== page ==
A mummified ancestor of Boris Johnson may not have died of syphilis after all, an expert has argued after a genomic analysis of the woman’s remains. Found under the Barfüsser Church in Basel back in 1975, “Switzerland’s most famous mummy” was identified in 2018 as being one Anna Catharina Bischoff — Mr Johnson’s sixth great-grandmother. Her mummified remains were found to contain high levels of mercury, a historic treatment for syphilis — and so it was assumed that an infection of such led to her death. However, a new analysis of the microbes preserved in her remains has revealed not Treponema pallidum, the microorganism that causes the disease, but high levels of another and completely unknown bacterium.
Bischoff — who was born to a wealthy family in Strasbourg, France in 1719 — is recorded to have moved to Basel with her remaining immediate family after her father died in 1733.
Shortly before this move, she met one Lucas Gernler, a pastor, whom she went on to marry in 1738. The couple then returned to Strasbourg, where they had seven children, two of whom survived into adulthood.
After her husband’s death in 1781, she returned to Basel, dying six years later.
The mercury administered to treat her illness had the side effect of slowing her body’s rate of putrefaction, with the result that her corpse became mummified.
Microbiologist Dr Mohamed Sarhan from the Italy-based Eurac Research said: “The initial assumption [that she died of syphilis] was based on the mercury presence in her body, especially in the lungs.
“This might indicate inhalation treatment for syphilis, as this was the protocol followed back then.
“We therefore analysed many samples from every organ in her body to see whether we can find any DNA traces of the syphilis-causing pathogen, but we couldn’t.
“Instead, we found this new bacterium that was highly abundant in the brain tissues and correlated with the highest mercury concentration in the brain.”
The researchers compared the DNA from the Bischoff mummy’s mysterious bacterium with those of microorganisms known from today.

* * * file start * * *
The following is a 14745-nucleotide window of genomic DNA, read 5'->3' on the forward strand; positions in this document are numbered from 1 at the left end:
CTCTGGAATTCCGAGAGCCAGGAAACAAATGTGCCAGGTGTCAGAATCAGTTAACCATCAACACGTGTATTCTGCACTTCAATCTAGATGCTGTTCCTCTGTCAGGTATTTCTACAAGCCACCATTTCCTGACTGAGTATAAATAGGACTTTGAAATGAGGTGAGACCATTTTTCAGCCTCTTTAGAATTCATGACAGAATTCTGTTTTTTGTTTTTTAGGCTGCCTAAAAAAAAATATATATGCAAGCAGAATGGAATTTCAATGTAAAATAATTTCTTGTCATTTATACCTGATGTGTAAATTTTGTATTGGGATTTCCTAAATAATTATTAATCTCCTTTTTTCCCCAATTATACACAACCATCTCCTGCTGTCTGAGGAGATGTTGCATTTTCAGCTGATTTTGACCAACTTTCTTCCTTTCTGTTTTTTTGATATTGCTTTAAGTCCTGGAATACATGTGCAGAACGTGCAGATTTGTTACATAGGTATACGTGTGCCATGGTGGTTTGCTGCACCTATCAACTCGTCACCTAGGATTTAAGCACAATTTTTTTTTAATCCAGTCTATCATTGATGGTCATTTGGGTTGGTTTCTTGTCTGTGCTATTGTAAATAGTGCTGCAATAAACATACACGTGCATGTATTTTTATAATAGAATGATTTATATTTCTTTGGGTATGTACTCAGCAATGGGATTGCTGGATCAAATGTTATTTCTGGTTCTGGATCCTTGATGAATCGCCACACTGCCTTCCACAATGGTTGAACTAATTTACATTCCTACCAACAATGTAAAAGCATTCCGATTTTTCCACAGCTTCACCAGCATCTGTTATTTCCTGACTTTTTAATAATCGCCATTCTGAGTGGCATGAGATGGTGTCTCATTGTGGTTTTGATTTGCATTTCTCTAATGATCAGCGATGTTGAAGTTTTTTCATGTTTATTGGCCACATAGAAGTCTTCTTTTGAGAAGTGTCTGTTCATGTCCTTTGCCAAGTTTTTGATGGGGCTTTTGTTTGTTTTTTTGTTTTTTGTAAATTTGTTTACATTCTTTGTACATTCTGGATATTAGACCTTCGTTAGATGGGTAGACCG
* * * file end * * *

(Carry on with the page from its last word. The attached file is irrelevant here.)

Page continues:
They found that they contained genes similar to those in modern bacteria that cause both bone lesions and pulmonary symptoms.
Bone lesions — which can be observed in Bischoff’s remains — are also a symptom of untreated, late-stage syphilis.
This raises the possibility that the pastor’s wife was misdiagnosed with the sexually-transmitted infection, while the true cause of her sickness went unrecognised.
For Dr Sarhan, the findings are enough to rewrite the history of Bischoff’s death.
He said: The assumption that she might have died of syphilis can be excluded, even if she had it. Syphilis at an advanced stage has very clear signs that she did not have.
“Additionally, she died at the age of 69, so not very young. She had other health issues — for example, she was overweight and had gallstones, and had other issues that are currently under research.
“The mercury treatment might have weakened her body and immune system over time, but was not really the main cause of her death.”
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Other experts, meanwhile, are sceptical about Dr Sarhan’s conclusions.
Dr Gerhard Hotz — a curator of anthropology at the Natural History Museum of Basel, in whose collections the mummified remains now reside — said: “This is the point where we have different opinions.
“In the late stages of syphilis you don’t find a lot of bacteria in the body anymore. So it was very difficult to find the old genome of the bacteria.
“So, it’s not proof that she didn’t have it — for me personally, I still think she had it. Her skull clearly shows signs of syphilis. But we can’t prove it by genomes.
Regardless of the truth, what is certain is that Bischoff’s illness was taken to be syphilis back while she was still alive — a damning diagnosis for the wealthy widow of a priest.
Such would have seen her barred from visiting public baths, and even refused treatment in a normal hospital.
Dr Hotz explained: “Nobody wanted to talk about it. Normally when people died of her social class from Basel, there was a written obituary about the person, who she was and so on.
“We found it about everybody, but not about her. So, we think she died, and she was very quickly and privately buried in the church.”
According to Dr Hotz, Bischoff probably did not contract syphilis sexually. The scrutiny of the church-going community would have made it difficult for either her or her husband to conceal an affair — and letters from her husband detailing his own illnesses do not reveal symptoms consistent with a syphilis infection.
He said: “We don’t think it was an affair, either from her husband or from herself.
“There’s another explanation. Because she was the wife of a priest, she had to visit sick people, to console them.
“In Strasbourg, near where she lived, there was a hospital for syphilis, so we think she was going there to visit sick people.
“And if somebody was newly infected ,you can easily be infected.”
Additional reporting by Michael Havis.
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